So Michael Bloomberg is no longer Mayor of New York. He was an advocate of congestion pricing, but got shot down by the New York State Legislature and plans were never revived again. Given the city has a new Mayor, and the Governor said in 2012 he would consider the tolling reform plan put forward by Sam Schwartz, I thought it would be interesting to review where things have got to for New York.
The answer is, not very far.
In February 2013, City Council Speaker Christine Quinn (who was New York City Council Speaker until the end of last year), who came third in the primary to stand for the Democratic Party as its Mayoral candidate, said (according to Capital New York) that she didn't think the proposal had much of a future, even though she supported Bloomberg's original proposal.
The reason? Pure politics as she didn't think she could get outer borough support for reforms. The article does say she still supports the idea, but wasn't going to advance it because she didn't think it would get State legislative support.
In an article by Azi Paybarah in Capital New York, a survey about congestion pricing, undertaken by Quinnipiac University in 2007-2008 shows some interesting results (bearing in mind the limitations based on how dated this is and ensuring people understand the question)
The survey indicated around 60% of Democrats opposed the idea, with 40% supportive. Support increased to 60% if the charge was linked to preventing public transport fare hikes or toll hikes on existing tolls. In other words, what was key was people seeing what the money might be used for. Support also reversed to around 60% if the money was to be used to improve public transport.
In March 2013, Capital New York reported that the New York City Progressive Caucus (an association of left-wing organisations) was advocating "fairer toll pricing" (something like the Schwartz plan). It is contained under "Idea Number 7" in this leaflet (PDF).
In June 2013, Capital New York reported that Mayor Bloomberg supported consideration of Sam Schwartz's plan for toll reform as part of his post Hurricane Sandy resilience report. It was, to be fair, a bit of a swansong in leaving a strategic report on the future, but it indicated Bloomberg hadn't abandoned the idea in principle.
Yet despite that, none of the major contenders for the Mayoralty included it in their platforms.
Even former MTA Chairman Joe Lhota, who stood for the Republicans, wasn't pushing it for his candidacy, preferring park and ride at subway stations and wifi on the subway.
So when Bill De Blasio won the election as Mayor, it wasn't on a platform of supporting any form of toll reforms. De Blasio opposed Bloomberg's plan and specifically said he opposed tolling the East River Bridges.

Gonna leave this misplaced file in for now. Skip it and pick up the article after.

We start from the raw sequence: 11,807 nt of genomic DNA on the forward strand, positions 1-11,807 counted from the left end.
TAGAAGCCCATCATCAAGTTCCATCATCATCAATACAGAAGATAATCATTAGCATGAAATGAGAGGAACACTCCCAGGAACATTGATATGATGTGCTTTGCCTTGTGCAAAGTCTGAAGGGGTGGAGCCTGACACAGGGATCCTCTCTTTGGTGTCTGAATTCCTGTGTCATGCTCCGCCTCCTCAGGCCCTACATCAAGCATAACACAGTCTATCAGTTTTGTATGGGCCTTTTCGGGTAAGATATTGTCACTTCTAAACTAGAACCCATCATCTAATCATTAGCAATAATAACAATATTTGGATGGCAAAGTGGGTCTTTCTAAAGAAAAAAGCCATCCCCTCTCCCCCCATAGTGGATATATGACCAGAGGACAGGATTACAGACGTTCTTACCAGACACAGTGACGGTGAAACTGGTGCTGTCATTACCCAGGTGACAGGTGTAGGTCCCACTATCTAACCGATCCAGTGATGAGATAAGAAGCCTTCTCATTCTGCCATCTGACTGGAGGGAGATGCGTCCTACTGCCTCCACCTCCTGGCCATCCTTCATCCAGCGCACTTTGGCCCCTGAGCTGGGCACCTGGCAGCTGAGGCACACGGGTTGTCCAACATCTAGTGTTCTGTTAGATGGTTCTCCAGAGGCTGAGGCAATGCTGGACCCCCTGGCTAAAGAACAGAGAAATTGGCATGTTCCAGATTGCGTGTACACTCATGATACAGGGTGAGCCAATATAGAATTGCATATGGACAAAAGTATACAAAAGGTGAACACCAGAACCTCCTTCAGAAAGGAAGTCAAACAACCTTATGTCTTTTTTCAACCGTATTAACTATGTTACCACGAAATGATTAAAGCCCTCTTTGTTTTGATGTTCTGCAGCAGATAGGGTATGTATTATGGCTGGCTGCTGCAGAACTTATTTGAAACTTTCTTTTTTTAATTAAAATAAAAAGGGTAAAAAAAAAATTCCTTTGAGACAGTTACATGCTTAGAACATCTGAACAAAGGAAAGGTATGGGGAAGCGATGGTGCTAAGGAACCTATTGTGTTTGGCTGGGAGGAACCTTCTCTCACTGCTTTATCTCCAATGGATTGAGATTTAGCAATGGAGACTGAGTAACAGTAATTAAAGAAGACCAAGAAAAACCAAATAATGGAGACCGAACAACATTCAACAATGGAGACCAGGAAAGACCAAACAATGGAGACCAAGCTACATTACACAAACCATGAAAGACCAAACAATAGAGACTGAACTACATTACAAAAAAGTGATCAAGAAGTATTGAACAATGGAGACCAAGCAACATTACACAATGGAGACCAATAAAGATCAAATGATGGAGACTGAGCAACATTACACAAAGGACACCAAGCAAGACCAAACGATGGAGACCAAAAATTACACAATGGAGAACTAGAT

Yet efforts are being made to try to convince him according to the NY Times with a group called Move NY.
It has been rebranded "fair tolls and transportation investment" and is an effort to convince politicians that it isn't about charging everyone more, but about a more equitable tolling arrangement that will put more money into transport including roads now. Sam Schwartz is working hard to convince people that it isn't political suicide to support his plan.
De Blasio appears more focused on new taxes to pay for universal kindergarten access. His election is a significant swing to the left for New York, but it appears to be old left beliefs that charging for road use is bad for the poor - rather than the new left that believes it can help them by reducing pollution and funding better public transport, cycling and pedestrian facilities.
So the Mayor is unlikely to move on this soon.
The NY Daily News reports that Governor Andrew Cuomo seems to have made a conscious decision that toll reform isn't a good idea, doesn't understand tolling or road pricing and doesn't think he can win any votes by supporting is, so is taking the thoroughly political stance that:
"The East River bridge tools were brought up may times before—it’s a proposal that’s been brought up almost every year for the past several years," he said. "It hasn’t passed in the past and I don’t believe it will pass now."
In other words, he wont support it because others wont support it. He's a follower, not a leader and certainly doesn't have the wherewithal to consider a reform that could generate substantial benefits for highway users and communities facing relatively high tolls. It's a position that has drawn a little flack as LA has spent Federal funds to support congestion pricing initiatives on developing HOT lanes, whilst New York has nothing.
Despite the logic of Schwartz's plan it suffers because of ignorance and a tragic lack of any courage or long-sighted vision on transport in New York. However, the way to get greater support is going to be to campaign, long and hard, to argue that the concept makes sense and is a vote winner. You might think that with the Democrats commanding such dominance in city politics, it ought to be easy - after all, few fear Republicans winning in this climate.
However, CBS indicates, it is politics:
Supporters don’t plan to go to the Legislature for a year or two, after Cuomo’s re-election campaign is over and, they hope, after de Blasio has found money for his education agenda.
You may have your own opinion as to the value of principle, economic rationalism and environmental goals, over simplistic populism in politics in New York. Regardless, it seems more likely that Shanghai will adopt a more market oriented approach to managing its roads than New York, for the medium term at least.
Meanwhile, I wish Move NY the best.
Meanwhile, I wish Move NY the best.